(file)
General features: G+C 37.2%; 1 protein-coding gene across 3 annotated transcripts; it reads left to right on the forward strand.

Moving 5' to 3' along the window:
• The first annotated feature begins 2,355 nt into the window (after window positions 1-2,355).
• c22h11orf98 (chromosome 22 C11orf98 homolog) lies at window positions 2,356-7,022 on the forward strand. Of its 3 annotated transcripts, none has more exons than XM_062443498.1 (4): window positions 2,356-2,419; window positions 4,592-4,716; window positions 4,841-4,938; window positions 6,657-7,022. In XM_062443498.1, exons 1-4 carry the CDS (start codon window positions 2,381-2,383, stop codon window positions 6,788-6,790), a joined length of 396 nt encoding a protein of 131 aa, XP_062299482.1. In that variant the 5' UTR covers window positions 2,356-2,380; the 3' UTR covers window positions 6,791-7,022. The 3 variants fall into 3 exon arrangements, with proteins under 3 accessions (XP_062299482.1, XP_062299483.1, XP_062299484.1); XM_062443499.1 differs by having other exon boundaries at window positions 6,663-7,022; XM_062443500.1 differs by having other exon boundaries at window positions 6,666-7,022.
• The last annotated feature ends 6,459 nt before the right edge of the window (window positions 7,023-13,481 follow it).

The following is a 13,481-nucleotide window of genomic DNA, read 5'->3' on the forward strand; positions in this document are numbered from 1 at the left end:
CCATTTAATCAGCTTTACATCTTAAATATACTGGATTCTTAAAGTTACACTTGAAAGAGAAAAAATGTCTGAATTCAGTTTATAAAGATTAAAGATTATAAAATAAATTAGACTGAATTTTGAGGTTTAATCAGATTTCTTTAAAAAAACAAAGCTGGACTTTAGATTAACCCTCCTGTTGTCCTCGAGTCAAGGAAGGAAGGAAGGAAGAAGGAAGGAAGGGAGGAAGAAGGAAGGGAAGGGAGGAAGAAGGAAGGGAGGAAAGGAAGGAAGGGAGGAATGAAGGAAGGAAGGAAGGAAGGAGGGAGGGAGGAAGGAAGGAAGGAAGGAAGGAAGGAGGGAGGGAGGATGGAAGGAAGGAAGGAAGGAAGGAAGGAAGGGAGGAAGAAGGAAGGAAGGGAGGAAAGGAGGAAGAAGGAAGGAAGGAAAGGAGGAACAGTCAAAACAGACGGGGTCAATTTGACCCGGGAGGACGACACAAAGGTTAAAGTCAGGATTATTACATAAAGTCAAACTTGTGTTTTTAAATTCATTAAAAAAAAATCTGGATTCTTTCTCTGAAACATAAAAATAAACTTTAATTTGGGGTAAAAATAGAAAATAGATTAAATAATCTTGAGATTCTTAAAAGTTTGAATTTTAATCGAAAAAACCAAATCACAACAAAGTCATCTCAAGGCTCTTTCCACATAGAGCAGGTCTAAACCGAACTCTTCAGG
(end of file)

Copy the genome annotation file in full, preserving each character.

General features: G+C 37.2%; 1 protein-coding gene across 3 annotated transcripts; it reads left to right on the forward strand.

Moving 5' to 3' along the window:
• The first annotated feature begins 2,355 nt into the window (after window positions 1-2,355).
• c22h11orf98 (chromosome 22 C11orf98 homolog) lies at window positions 2,356-7,022 on the forward strand. Of its 3 annotated transcripts, none has more exons than XM_062443498.1 (4): window positions 2,356-2,419; window positions 4,592-4,716; window positions 4,841-4,938; window positions 6,657-7,022. In XM_062443498.1, exons 1-4 carry the CDS (start codon window positions 2,381-2,383, stop codon window positions 6,788-6,790), a joined length of 396 nt encoding a protein of 131 aa, XP_062299482.1. In that variant the 5' UTR covers window positions 2,356-2,380; the 3' UTR covers window positions 6,791-7,022. The 3 variants fall into 3 exon arrangements, with proteins under 3 accessions (XP_062299482.1, XP_062299483.1, XP_062299484.1); XM_062443499.1 differs by having other exon boundaries at window positions 6,663-7,022; XM_062443500.1 differs by having other exon boundaries at window positions 6,666-7,022.
• The last annotated feature ends 6,459 nt before the right edge of the window (window positions 7,023-13,481 follow it).

The following is a 13,481-nucleotide window of genomic DNA, read 5'->3' on the forward strand; positions in this document are numbered from 1 at the left end:
CCATTTAATCAGCTTTACATCTTAAATATACTGGATTCTTAAAGTTACACTTGAAAGAGAAAAAATGTCTGAATTCAGTTTATAAAGATTAAAGATTATAAAATAAATTAGACTGAATTTTGAGGTTTAATCAGATTTCTTTAAAAAAACAAAGCTGGACTTTAGATTAACCCTCCTGTTGTCCTCGAGTCAAGGAAGGAAGGAAGGAAGAAGGAAGGAAGGGAGGAAGAAGGAAGGGAAGGGAGGAAGAAGGAAGGGAGGAAAGGAAGGAAGGGAGGAATGAAGGAAGGAAGGAAGGAAGGAGGGAGGGAGGAAGGAAGGAAGGAAGGAAGGAAGGAGGGAGGGAGGATGGAAGGAAGGAAGGAAGGAAGGAAGGAAGGGAGGAAGAAGGAAGGAAGGGAGGAAAGGAGGAAGAAGGAAGGAAGGAAAGGAGGAACAGTCAAAACAGACGGGGTCAATTTGACCCGGGAGGACGACACAAAGGTTAAAGTCAGGATTATTACATAAAGTCAAACTTGTGTTTTTAAATTCATTAAAAAAAAATCTGGATTCTTTCTCTGAAACATAAAAATAAACTTTAATTTGGGGTAAAAATAGAAAATAGATTAAATAATCTTGAGATTCTTAAAAGTTTGAATTTTAATCGAAAAAACCAAATCACAACAAAGTCATCTCAAGGCTCTTTCCACATAGAGCAGGTCTAAACCGAACTCTTCAGG